Rents rise nearly 20% within a year

Overall inflation up 4.5%

Tenants will already have noticed the hit to their bank accounts, as the latest rental cost figures from the Economics and Statistics Office show a 19.7% increase in rents during the first quarter of this year compared to the same period a year earlier.

The jump in housing costs affected also the imputed rents for owner-occupiers which surged by 9.2% during the same period. Services for the maintenance and repair of dwellings rose 8.4%, while the cost of electricity was up 8.2%.

Meanwhile, communication costs increased 7.7% within a year. Housing and basic utilities were the main price drivers during the first quarter, according to the latest available statistics released on 4 Sept., causing an overall inflation rate of 4.5% compared to the same period in 2018.

Housing cost factors Much of the rental price increase is the result of a continuously growing population. Last year the number of Cayman residents is estimated to have grown by 3.8% to 65,800. The gradual increase in demand for housing has spurred significant development activity in Cayman.

But supply has been slow to catch up with the larger number of people looking for a place to live.

This population growth is expected to continue. Government last year introduced new economic substance legislation which forces certain Cayman-registered companies to establish more of a physical presence with offices and staff on island. This is likely to increase the demand for housing, but it will also be a considerable obstacle to bringing staff to Cayman. In the current market, the traditional lack of 1-bedroom apartments is exacerbated, despite higher rents.

Amber Yates, sales agent with Century 21, says she is often contacted by companies seeking to relocate single executives with a monthly rental budget of $1,000 to $1,500. “I don’t know what to tell them, because it is the top of their budget,” she said, but there are few properties to match that.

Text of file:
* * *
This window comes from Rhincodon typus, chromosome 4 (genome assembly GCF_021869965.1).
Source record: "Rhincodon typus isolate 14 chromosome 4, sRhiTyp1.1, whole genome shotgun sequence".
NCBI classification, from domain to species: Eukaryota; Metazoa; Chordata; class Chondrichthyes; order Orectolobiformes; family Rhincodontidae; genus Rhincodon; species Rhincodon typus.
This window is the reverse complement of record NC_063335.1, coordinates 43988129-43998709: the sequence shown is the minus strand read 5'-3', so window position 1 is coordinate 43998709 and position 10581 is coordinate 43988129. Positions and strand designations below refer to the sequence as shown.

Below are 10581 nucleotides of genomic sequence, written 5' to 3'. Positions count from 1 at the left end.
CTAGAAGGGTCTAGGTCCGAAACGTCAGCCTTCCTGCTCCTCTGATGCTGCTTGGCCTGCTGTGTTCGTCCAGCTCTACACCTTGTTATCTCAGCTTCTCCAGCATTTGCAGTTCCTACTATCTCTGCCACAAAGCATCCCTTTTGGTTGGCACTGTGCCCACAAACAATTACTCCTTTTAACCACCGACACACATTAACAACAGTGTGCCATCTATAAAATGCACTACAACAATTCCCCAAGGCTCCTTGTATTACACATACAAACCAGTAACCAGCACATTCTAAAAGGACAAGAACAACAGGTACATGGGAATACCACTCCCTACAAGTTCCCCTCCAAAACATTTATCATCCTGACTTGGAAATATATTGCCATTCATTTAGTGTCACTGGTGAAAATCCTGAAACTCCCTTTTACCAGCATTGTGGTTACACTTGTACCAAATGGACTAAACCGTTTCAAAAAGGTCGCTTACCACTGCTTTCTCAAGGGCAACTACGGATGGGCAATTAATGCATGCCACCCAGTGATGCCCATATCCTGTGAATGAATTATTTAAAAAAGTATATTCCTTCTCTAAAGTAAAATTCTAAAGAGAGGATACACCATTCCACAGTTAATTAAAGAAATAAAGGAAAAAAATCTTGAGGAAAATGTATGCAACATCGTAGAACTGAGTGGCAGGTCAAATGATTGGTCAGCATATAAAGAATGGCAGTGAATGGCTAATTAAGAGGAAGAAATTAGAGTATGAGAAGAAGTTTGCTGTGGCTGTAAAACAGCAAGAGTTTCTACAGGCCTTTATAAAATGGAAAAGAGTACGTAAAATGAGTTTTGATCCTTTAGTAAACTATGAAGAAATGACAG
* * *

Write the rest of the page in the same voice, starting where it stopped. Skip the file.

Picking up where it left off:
The same applies to families with children looking for a 2-bedroom or larger property. While properties used to be readily available in the price range of $1,500 to $2,000 per month, they are becoming rare. Unlike in previous years, there are also fewer people moving on island, Yates noted.

While most tenants are initially inclined to leave when a landlord tries to raise the rent on a new lease, they often decide to stay after scouring the market for a few days, “because everything out there is so much pricier”. Tegan Campbell, sales consultant at REM Services, agrees, stating that “tenants are staying longer in their rental because it costs too much to move; whereas before they might have moved each year or two to new
developments, or to be closer to work, school or the beach”.

The skewed supply and demand situation causes more than price pressure for tenants as landlords can also be more selective. “There are more and more landlords not accepting kids or pets than I’ve ever experienced in the past,” Campbell noted. Not only is demand increasing from population growth, the stock of apartments is also depleted as more people are putting their properties on Airbnb.

“That has taken a huge chunk out of the longterm rental market,” said Yates. Even in a market of rising rents and steady demand, she said, Airbnb rentals can be cost-effective compared to long-term rentals. “The Airbnb market is doing very well here, because landlords are offering a very personalised service. They pick people up from the airport and are dropping them off.

They are leaving items in properties that you would not get elsewhere, [there are] personalised guides and so forth.

They are creating a very personalised experience here,” the Century 21 agent said. “They are making good money.”

Meanwhile on the supply side, most of the properties under development are focussed on the higher-end segments of the market. Campbell said she is noticing “a high number of luxury property being built on island, but not many buildings going up for the average tenant”.

Rents have been gradually rising for the past five years, with the lower and middle tier of the market being most susceptible to rising price trends, whereas high-end rentals are more steadily priced, she added. Campbell currently observes a particularly high demand for middle market rentals, and very low inventory in that category. There is no immediate end to the price pressure in sight.

The REM Services sales consultant said she has seen rent increases of between 5% and 10% since the first quarter.

“However, we are aware that other landlords are asking more.” To cope with high rental costs, single tenants may have to resort to compromises. Yates pointed to comparable islands like Bermuda, where more people are house-sharing.

“I think we are going to see that here more.”